The contention of the assessee was that the main object is not finance and that the main object of the company was of mixed nature and if the proposition arrived at by the Tribunal in the case of Kabra Investment Private Limited is applied to the assessee’s case, the assessee would not be covered and would not be liable to pay interest under the Interest Tax Act. It was further contended that in the previous year relevant to assessment year 1997-98, the assessee’s purchases were to the tune of Rs.66,82,89,965/- as against which    loans and advances given for earning interest were to the tune of Rs.21,79,10,600/-; the expenditure on account of interest paid was Rs.5,48,96,043/- for carrying on the business as against interest earned on loans and advances amounting to Rs.1,70,23,307/-; and that the sale proceeds during the course of the assessee’s business was to the tune of Rs.15,71,45,417/-. It was submitted that the above details show that the purchase/sales expenditure on account of interest for carrying on the business activity of financing and trading as well as interest earned therefrom being more the assessee’s principal business should be considered for carrying on all the business are not of finance. Therefore, the principal business of the assessee was sale and purchase of shares and, therefore, the assessee was not liable to pay any interest tax.

11. The Tribunal considered the facts of Pinnacle Project and Infrastructure Private Limited and examined the objects of the said company and found that the company had three main objects as referred to hereinabove. The Tribunal was of the opinion that carrying on one or more activities relating to one or more objects cannot overshadow each other and each main object will retain its independent identity, purpose and existence; meaning thereby that if the assessee carries on consultancy as well as financing then both the objects being independent main objects, the assessee will be said to carry on principal business of consultancy on the one hand and principal business of financing on the other. The Tribunal, accordingly, did not accept the submissions of the assessee that the assessee’s deployment of funds in business, that is, by way of purchase and expenditure for carrying on such business on account of interest being more than the funds deployed for loans and advances and earned therefrom the principal business should be considered as of “business nature”.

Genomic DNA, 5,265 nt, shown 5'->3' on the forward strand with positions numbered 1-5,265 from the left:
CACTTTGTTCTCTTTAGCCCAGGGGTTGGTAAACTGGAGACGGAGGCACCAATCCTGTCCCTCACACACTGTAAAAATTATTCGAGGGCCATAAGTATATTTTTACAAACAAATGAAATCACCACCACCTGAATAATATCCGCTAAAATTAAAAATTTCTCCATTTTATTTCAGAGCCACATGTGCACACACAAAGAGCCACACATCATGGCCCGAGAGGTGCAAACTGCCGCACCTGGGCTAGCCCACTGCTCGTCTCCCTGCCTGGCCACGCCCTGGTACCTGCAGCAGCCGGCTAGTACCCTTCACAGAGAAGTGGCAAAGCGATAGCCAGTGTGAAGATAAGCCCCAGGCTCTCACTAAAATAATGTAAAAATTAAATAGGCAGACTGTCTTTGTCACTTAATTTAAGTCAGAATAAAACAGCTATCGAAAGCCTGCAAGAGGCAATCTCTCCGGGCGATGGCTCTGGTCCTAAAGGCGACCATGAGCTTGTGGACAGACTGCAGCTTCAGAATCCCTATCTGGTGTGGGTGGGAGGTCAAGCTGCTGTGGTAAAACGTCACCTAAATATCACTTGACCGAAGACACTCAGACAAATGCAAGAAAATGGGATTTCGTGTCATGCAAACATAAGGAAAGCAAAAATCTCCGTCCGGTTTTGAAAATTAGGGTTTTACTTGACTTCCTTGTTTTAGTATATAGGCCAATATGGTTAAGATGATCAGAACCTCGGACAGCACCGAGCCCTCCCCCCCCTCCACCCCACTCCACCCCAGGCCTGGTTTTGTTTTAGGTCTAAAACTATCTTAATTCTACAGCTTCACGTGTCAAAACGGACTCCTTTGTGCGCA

12. Insofar as the present case namely, Asman Investment Limited (erstwhile Pankti Polytex Pvt. Ltd.) is concerned, the Tribunal observed thus:

“26. Interest Tax Appeal No.56/Ahd/2003

26.1 So far as ground Nos. 1(a) & (b) are concerned, the learned counsel for the assessee having not pressed the same, are therefore, rejected as not pressed.

27. So far as issues involved in ground No.2(a) (b) & (c), the facts and circumstances in this case being same and similar to the facts and circumstances of the case in Interest Tax Appeal No.5/Ahd/2003 (supra) and the parties having advanced the same arguments and vehemently relied upon the same decisions, we are, for the reasons given while deciding this ground in Interest Tax Appeal No.55/Ahd/2003, reject the assessee’s ground and upheld the order of the CIT (Appeals) on this point.

28. Similarly, ground Nos.4(a) & (b) are rejected for the reasons stated against ground Nos.3(a) & 3(b) of Interest Tax Appeal No.55/Ahd/2003 (supra).”

13. Thus, the Tribunal, upon perusal of the record of the case, has found as a matter of fact that the facts and circumstances in Interest Tax Appeal No.55/Ahd/2003 and the facts and circumstances of this case are similar and the parties had advanced the same arguments and, accordingly, for the reasons assigned in Interest Tax Appeal No.55/Ahd/2003 has also dismissed the appeal being Interest Tax Appeal 56/Ahd/2003 from which the present appeal arises.

14. It is an admitted position that the assessee had challenged the common order dated 21.7.2007 passed by the Tribunal in Interest Tax Appeal No.55/Ahd/2003 in the matter of erstwhile Pinnacle Project and Infrastructure Private Limited, before this court in Tax Appeal No.154 of 2007. By a judgment and order dated 28.2.2018 and 1.3.2018, this court had dismissed the said appeal by holding that the Tribunal had correctly held the assessee company to be a finance company. The court further held thus:-

21. xxx The contention of the counsel for the assessee that not the objects of the company but its real activities during a financial year which should be used as a parameter to decide the status of the company, cannot be accepted. Firstly, his contention was that awaiting other projects, the company has parked its available funds in shares and stocks and yet further surplus was invested in fixed deposits. Accepting the contention as presented before us would lead to a situation where for the purpose of ascertaining whether a company is a financial company or not, its category from year to year would have to be examined ignoring the objects for which the company is incorporated. This, in turn, would mean for a particular year the company would be a financial company whereas during the later year, it may not fit the description. Clearly something that cannot be easily envisaged.